It has been observed in Gaucher Registry data that Cerezyme decreased the frequency of bone crises and bone pain, and improved bone mineral density in patients with documented skeletal disease.3 It was observed that bone pain improved as early as 3 months, bone crisis incidence decreased within 12 months, and bone mineral density improved after 24 months with Cerezyme.4

Chart 3. Registry data on Improvement in Bone Pain and Bone Crises
Using data from the Gaucher Registry, Charrow and colleagues5 studied the effect of Cerezyme on bone pain and bone crisis in patients with Gaucher disease followed over 4 years. The study showed significant improvements in skeletal manifestations.

Figures adapted from Charrow et al.5

 

Chart 4. BMD after Approximately 8 Years
Using data from the Gaucher Registry, Wenstrup and colleagues3 compared BMD data from untreated patients to data from patients treated with Cerezyme. It was observed that on average, patients treated with Cerezyme at 60U/kg/2wks achieved a normal BMD after approximately 8 years of treatment. A significant dose-response relationship was noted.

*Cerezyme dosing should be individualized to each patient.

Figures adapted from Wenstrup et al.3

 

Chart 5. Results of a 48-month Longitudinal Cohort Study
In a 48-month, open-label study of the effect of enzyme replacement therapy on bone response, Sims and colleaguesobserved substantial improvements in bone pain, bone crises, and bone mineral density. They noted that Cerezyme had a positive effect on two major symptomatic manifestations of Gaucher disease—bone crises and bone pain. Mean lumbar and femoral neck DXA Z-scores significantly improved with Cerezyme treatment.

Figures adapted from Sims et al.4



Indication & Usage

Cerezyme® (imiglucerase for injection) is indicated for long-term enzyme replacement therapy for pediatric and adult patients with a confirmed diagnosis of Type 1 Gaucher disease that results in one or more of the following conditions:

  1. anemia
  2. thrombocytopenia
  3. bone disease
  4. hepatomegaly or splenomegaly

Important Safety Information

Approximately 15% of patients have developed IgG antibodies to Cerezyme during the first year of therapy. Approximately 46% of patients with detectable IgG antibodies experienced symptoms of hypersensitivity, and these patients have a higher risk of hypersensitivity. It is suggested that patients be monitored periodically for IgG antibody formation during the first year of treatment.

Hypersensitivity has also been observed in patients without detectable IgG antibodies. Symptoms suggestive of hypersensitivity have been noted in approximately 6.6% of all patients, and anaphylactoid reactions in less than 1%. Treatment with Cerezyme should be approached with caution in patients who have exhibited hypersensitivity symptoms such as pruritus, flushing, urticarial, angioedema, chest discomfort, dyspnea, coughing, cyanosis, and hypotension. Pre-treatment with antihistamines and/or corticosteroids and a reduced rate of infusion may allow continued treatment in most patients.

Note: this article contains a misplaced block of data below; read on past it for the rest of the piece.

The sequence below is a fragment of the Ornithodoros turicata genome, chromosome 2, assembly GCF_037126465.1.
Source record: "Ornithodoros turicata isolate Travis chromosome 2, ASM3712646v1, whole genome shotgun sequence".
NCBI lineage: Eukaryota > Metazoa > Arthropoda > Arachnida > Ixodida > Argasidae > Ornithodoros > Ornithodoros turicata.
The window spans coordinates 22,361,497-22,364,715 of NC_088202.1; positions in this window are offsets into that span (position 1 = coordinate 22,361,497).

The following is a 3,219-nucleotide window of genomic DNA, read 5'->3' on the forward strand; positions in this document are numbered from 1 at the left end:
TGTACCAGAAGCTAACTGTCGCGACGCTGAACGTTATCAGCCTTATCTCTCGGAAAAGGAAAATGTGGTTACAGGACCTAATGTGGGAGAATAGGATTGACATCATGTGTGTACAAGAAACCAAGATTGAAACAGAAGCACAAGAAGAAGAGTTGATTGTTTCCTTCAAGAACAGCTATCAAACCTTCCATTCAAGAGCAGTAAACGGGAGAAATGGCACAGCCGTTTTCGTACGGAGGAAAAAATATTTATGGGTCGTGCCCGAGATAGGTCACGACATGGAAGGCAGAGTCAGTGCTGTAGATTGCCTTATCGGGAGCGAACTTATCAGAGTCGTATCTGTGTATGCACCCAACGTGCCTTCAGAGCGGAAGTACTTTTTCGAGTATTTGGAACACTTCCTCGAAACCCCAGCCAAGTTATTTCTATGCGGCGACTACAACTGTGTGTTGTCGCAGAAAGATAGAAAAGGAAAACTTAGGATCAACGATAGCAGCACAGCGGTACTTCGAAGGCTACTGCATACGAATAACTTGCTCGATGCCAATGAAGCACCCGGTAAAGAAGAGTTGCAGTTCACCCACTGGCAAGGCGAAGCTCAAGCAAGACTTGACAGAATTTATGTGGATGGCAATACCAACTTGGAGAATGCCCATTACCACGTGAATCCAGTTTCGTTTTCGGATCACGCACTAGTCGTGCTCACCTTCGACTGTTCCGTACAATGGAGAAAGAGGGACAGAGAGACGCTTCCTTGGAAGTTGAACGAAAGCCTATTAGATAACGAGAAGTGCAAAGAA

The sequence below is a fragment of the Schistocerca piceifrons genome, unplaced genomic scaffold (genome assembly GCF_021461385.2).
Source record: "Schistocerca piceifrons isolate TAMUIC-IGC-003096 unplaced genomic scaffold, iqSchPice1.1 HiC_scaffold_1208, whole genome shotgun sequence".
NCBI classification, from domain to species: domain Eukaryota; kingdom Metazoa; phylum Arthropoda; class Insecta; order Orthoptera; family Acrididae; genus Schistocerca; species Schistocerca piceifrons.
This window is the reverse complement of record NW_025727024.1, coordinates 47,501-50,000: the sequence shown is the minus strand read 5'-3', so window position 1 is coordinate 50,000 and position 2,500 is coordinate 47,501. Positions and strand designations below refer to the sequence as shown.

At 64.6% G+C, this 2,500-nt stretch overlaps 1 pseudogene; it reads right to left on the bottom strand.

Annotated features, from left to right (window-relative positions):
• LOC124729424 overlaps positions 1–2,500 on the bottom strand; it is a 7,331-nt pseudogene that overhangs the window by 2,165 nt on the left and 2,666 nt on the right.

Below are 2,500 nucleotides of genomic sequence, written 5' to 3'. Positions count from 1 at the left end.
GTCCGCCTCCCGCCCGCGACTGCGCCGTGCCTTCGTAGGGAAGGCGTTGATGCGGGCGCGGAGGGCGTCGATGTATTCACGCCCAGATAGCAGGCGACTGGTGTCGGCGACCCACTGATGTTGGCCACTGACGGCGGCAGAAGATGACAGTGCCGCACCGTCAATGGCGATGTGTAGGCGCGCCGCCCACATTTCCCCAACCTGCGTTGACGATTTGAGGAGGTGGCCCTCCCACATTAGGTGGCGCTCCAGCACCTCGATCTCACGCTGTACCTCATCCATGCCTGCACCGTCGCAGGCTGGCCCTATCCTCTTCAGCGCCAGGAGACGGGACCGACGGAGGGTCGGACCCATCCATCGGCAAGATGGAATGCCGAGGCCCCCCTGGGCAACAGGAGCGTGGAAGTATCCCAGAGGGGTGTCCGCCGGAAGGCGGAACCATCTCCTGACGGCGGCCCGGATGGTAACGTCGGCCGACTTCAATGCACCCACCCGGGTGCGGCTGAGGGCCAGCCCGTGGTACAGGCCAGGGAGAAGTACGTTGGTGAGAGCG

In less than 1% of patients, pulmonary hypertension and pneumonia have been observed during treatment with Cerezyme. These are known complications of Gaucher disease regardless of treatment. Patients with respiratory symptoms in the absence of fever should be evaluated for the presence of pulmonary hypertension.

Approximately 13.8% of patients have experienced adverse events related to treatment with Cerezyme. Some of these are injection site reactions such as discomfort, pruritus, burning, swelling or sterile abscess at the site at the site of venipuncture. Additional adverse reactions that have been reported include nausea, abdominal pain, vomiting, diarrhea, rash, fatigue, headache, fever, dizziness, chills, backache, and tachycardia. Transient peripheral edema has also been reported for this therapeutic class of drug.

To report suspected adverse reactions, contact Sanofi Genzyme at 800-745-4447, option 2

Please see Full Prescribing Information (PDF).

References

  1. Grabowski GA, Barton NW, Pastores G, et al. Enzyme therapy in type 1 Gaucher disease: comparative efficacy of mannose-terminated glucocerebrosidase from natural and recombinant sources. Ann Int Med. 1995;122(1):33-39.
  2. Weinreb NJ, Charrow J, Andersson HC, et al. Effectiveness of enzyme replacement therapy in 1028 patients with type 1 Gaucher disease after 2 to 5 years of treatment: a report from the Gaucher registry. Am J Med. 2002;113:112-119.
  3. Wenstrup RJ, Kacena KA, Kaplan P, Pastores GM, Prakash-Cheng A, et al. Effect of enzyme replacement therapy with Imiglucerase on BMD in type 1 Gaucher disease. J Bone Miner Res 2007;21:119-126.
  4. Sims KB, Pastores GM, et al.. Improvement of bone disease by imiglucerase (Cerezyme) therapy in patients with skeletal manifestations of type 1 Gaucher disease: results of a 48-month longitudinal cohort study. Clin Genet 2008;75(3):430-440.
  5. Charrow J, Dulisse B, Grabowski GA,Weinreb NJ. The effect of enzyme replacement therapy on bone crisis and bone pain in patients with type 1Gaucher disease. Clin Genet 2007;71:205-211.